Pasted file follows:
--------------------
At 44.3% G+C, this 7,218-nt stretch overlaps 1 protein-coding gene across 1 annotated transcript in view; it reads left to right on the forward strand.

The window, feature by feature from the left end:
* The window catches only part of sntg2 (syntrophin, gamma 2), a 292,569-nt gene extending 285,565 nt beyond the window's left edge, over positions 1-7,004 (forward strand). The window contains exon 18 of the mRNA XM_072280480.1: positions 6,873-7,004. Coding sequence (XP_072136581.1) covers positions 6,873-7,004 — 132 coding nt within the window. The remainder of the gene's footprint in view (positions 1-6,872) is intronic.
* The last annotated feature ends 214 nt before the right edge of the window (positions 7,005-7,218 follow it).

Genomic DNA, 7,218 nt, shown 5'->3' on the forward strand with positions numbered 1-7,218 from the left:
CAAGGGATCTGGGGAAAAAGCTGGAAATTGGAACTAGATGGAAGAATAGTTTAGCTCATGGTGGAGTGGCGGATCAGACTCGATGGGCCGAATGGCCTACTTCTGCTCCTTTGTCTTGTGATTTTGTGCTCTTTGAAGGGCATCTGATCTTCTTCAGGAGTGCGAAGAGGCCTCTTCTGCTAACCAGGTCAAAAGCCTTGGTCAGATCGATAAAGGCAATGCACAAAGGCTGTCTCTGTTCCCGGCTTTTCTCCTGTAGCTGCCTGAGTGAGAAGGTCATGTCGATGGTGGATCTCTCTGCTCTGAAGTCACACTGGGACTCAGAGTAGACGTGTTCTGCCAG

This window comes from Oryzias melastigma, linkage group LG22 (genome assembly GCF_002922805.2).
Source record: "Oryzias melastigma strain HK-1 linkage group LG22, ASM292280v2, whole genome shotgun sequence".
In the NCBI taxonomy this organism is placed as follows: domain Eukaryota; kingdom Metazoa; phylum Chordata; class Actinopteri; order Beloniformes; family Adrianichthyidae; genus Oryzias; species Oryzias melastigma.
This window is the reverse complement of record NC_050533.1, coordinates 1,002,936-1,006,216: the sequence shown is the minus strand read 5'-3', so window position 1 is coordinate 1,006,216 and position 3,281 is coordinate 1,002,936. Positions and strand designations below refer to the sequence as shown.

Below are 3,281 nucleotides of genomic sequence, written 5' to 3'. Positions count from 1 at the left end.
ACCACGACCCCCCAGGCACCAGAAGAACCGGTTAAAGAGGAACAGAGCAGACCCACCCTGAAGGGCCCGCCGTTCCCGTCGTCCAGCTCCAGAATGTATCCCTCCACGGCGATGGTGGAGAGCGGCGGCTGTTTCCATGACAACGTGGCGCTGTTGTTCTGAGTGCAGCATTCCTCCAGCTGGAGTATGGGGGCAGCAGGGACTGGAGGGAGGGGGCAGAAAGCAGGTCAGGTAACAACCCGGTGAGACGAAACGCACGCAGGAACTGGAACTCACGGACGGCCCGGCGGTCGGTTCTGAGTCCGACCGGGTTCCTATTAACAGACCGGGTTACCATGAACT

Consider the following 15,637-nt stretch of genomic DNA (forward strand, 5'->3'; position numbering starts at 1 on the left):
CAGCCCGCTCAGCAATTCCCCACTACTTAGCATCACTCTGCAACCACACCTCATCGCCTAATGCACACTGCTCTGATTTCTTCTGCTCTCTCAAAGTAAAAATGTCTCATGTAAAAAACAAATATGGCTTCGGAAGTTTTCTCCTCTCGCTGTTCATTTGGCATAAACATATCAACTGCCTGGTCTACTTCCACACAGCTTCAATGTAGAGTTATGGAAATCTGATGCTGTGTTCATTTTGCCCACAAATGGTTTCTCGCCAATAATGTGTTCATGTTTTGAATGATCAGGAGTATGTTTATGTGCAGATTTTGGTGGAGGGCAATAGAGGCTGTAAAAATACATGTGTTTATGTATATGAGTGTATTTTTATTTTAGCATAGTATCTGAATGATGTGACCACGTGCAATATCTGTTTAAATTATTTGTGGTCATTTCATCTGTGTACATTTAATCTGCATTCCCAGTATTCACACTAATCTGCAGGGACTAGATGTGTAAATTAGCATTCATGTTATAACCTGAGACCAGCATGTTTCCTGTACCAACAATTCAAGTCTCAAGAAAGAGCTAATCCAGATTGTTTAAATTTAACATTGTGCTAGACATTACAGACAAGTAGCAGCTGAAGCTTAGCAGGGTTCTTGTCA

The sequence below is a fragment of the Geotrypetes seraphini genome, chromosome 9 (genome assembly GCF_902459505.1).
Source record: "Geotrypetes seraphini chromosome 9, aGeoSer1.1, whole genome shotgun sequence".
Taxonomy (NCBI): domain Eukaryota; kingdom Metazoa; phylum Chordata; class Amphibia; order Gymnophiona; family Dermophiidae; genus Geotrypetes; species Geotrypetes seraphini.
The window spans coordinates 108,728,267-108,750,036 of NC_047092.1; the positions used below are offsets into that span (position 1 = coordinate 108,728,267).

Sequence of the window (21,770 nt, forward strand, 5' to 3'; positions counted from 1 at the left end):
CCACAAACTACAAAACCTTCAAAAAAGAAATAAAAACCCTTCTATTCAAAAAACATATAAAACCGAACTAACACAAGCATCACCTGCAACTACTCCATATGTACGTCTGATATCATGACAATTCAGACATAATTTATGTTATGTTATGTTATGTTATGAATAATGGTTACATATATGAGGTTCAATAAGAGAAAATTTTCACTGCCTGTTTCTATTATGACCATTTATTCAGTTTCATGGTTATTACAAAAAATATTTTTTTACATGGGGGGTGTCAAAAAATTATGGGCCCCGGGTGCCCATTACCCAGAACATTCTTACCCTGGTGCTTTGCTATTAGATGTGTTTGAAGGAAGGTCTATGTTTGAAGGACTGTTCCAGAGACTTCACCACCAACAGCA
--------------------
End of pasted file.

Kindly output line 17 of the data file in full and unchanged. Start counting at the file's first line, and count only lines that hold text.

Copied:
Taxonomy (NCBI): domain Eukaryota; kingdom Metazoa; phylum Chordata; class Amphibia; order Gymnophiona; family Dermophiidae; genus Geotrypetes; species Geotrypetes seraphini.